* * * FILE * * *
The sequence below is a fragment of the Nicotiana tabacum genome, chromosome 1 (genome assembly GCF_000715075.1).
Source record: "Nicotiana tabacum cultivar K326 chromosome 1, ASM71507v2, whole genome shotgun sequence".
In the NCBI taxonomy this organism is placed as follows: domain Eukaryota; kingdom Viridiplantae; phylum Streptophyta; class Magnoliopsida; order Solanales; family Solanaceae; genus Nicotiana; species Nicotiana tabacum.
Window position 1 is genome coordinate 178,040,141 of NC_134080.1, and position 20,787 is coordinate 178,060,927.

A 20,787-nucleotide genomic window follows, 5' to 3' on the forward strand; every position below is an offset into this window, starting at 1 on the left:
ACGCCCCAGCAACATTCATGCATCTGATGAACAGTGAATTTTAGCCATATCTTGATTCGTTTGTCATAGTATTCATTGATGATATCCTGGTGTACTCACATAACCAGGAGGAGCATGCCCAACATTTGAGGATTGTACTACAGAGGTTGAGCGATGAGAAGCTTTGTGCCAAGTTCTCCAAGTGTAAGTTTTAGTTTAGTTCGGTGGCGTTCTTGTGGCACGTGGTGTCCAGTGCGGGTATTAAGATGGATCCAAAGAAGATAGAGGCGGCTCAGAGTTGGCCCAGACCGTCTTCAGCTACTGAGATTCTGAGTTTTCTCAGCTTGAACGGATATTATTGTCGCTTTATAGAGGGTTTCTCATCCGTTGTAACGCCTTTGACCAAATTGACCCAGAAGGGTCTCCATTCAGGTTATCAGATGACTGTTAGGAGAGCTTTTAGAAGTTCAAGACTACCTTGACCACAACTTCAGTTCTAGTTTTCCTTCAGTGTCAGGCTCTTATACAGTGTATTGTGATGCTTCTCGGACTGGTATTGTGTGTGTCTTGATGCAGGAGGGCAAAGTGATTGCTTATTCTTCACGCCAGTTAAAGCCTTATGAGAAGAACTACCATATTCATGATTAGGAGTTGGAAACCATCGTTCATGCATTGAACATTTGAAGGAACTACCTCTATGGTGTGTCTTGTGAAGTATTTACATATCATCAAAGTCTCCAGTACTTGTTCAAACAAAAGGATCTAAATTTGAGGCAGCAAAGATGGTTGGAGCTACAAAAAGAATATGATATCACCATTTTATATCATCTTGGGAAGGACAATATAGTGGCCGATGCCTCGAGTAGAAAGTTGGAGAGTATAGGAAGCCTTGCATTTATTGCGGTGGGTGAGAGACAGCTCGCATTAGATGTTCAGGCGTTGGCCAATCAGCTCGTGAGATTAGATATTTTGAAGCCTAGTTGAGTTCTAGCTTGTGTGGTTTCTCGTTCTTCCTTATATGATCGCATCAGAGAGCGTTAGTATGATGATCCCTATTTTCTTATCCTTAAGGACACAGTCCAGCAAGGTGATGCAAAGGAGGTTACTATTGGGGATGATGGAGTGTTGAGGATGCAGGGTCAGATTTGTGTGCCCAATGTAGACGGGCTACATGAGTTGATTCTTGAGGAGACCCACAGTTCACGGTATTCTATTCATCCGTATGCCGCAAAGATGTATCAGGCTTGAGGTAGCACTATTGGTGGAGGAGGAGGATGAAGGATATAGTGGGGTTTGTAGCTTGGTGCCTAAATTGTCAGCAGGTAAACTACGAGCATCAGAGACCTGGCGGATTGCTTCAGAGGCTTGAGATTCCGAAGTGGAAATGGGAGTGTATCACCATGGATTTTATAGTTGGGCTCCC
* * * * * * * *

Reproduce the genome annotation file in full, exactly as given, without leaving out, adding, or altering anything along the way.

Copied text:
The sequence below is a fragment of the Nicotiana tabacum genome, chromosome 1 (genome assembly GCF_000715075.1).
Source record: "Nicotiana tabacum cultivar K326 chromosome 1, ASM71507v2, whole genome shotgun sequence".
In the NCBI taxonomy this organism is placed as follows: domain Eukaryota; kingdom Viridiplantae; phylum Streptophyta; class Magnoliopsida; order Solanales; family Solanaceae; genus Nicotiana; species Nicotiana tabacum.
Window position 1 is genome coordinate 178,040,141 of NC_134080.1, and position 20,787 is coordinate 178,060,927.

A 20,787-nucleotide genomic window follows, 5' to 3' on the forward strand; every position below is an offset into this window, starting at 1 on the left:
ACGCCCCAGCAACATTCATGCATCTGATGAACAGTGAATTTTAGCCATATCTTGATTCGTTTGTCATAGTATTCATTGATGATATCCTGGTGTACTCACATAACCAGGAGGAGCATGCCCAACATTTGAGGATTGTACTACAGAGGTTGAGCGATGAGAAGCTTTGTGCCAAGTTCTCCAAGTGTAAGTTTTAGTTTAGTTCGGTGGCGTTCTTGTGGCACGTGGTGTCCAGTGCGGGTATTAAGATGGATCCAAAGAAGATAGAGGCGGCTCAGAGTTGGCCCAGACCGTCTTCAGCTACTGAGATTCTGAGTTTTCTCAGCTTGAACGGATATTATTGTCGCTTTATAGAGGGTTTCTCATCCGTTGTAACGCCTTTGACCAAATTGACCCAGAAGGGTCTCCATTCAGGTTATCAGATGACTGTTAGGAGAGCTTTTAGAAGTTCAAGACTACCTTGACCACAACTTCAGTTCTAGTTTTCCTTCAGTGTCAGGCTCTTATACAGTGTATTGTGATGCTTCTCGGACTGGTATTGTGTGTGTCTTGATGCAGGAGGGCAAAGTGATTGCTTATTCTTCACGCCAGTTAAAGCCTTATGAGAAGAACTACCATATTCATGATTAGGAGTTGGAAACCATCGTTCATGCATTGAACATTTGAAGGAACTACCTCTATGGTGTGTCTTGTGAAGTATTTACATATCATCAAAGTCTCCAGTACTTGTTCAAACAAAAGGATCTAAATTTGAGGCAGCAAAGATGGTTGGAGCTACAAAAAGAATATGATATCACCATTTTATATCATCTTGGGAAGGACAATATAGTGGCCGATGCCTCGAGTAGAAAGTTGGAGAGTATAGGAAGCCTTGCATTTATTGCGGTGGGTGAGAGACAGCTCGCATTAGATGTTCAGGCGTTGGCCAATCAGCTCGTGAGATTAGATATTTTGAAGCCTAGTTGAGTTCTAGCTTGTGTGGTTTCTCGTTCTTCCTTATATGATCGCATCAGAGAGCGTTAGTATGATGATCCCTATTTTCTTATCCTTAAGGACACAGTCCAGCAAGGTGATGCAAAGGAGGTTACTATTGGGGATGATGGAGTGTTGAGGATGCAGGGTCAGATTTGTGTGCCCAATGTAGACGGGCTACATGAGTTGATTCTTGAGGAGACCCACAGTTCACGGTATTCTATTCATCCGTATGCCGCAAAGATGTATCAGGCTTGAGGTAGCACTATTGGTGGAGGAGGAGGATGAAGGATATAGTGGGGTTTGTAGCTTGGTGCCTAAATTGTCAGCAGGTAAACTACGAGCATCAGAGACCTGGCGGATTGCTTCAGAGGCTTGAGATTCCGAAGTGGAAATGGGAGTGTATCACCATGGATTTTATAGTTGGGCTCCC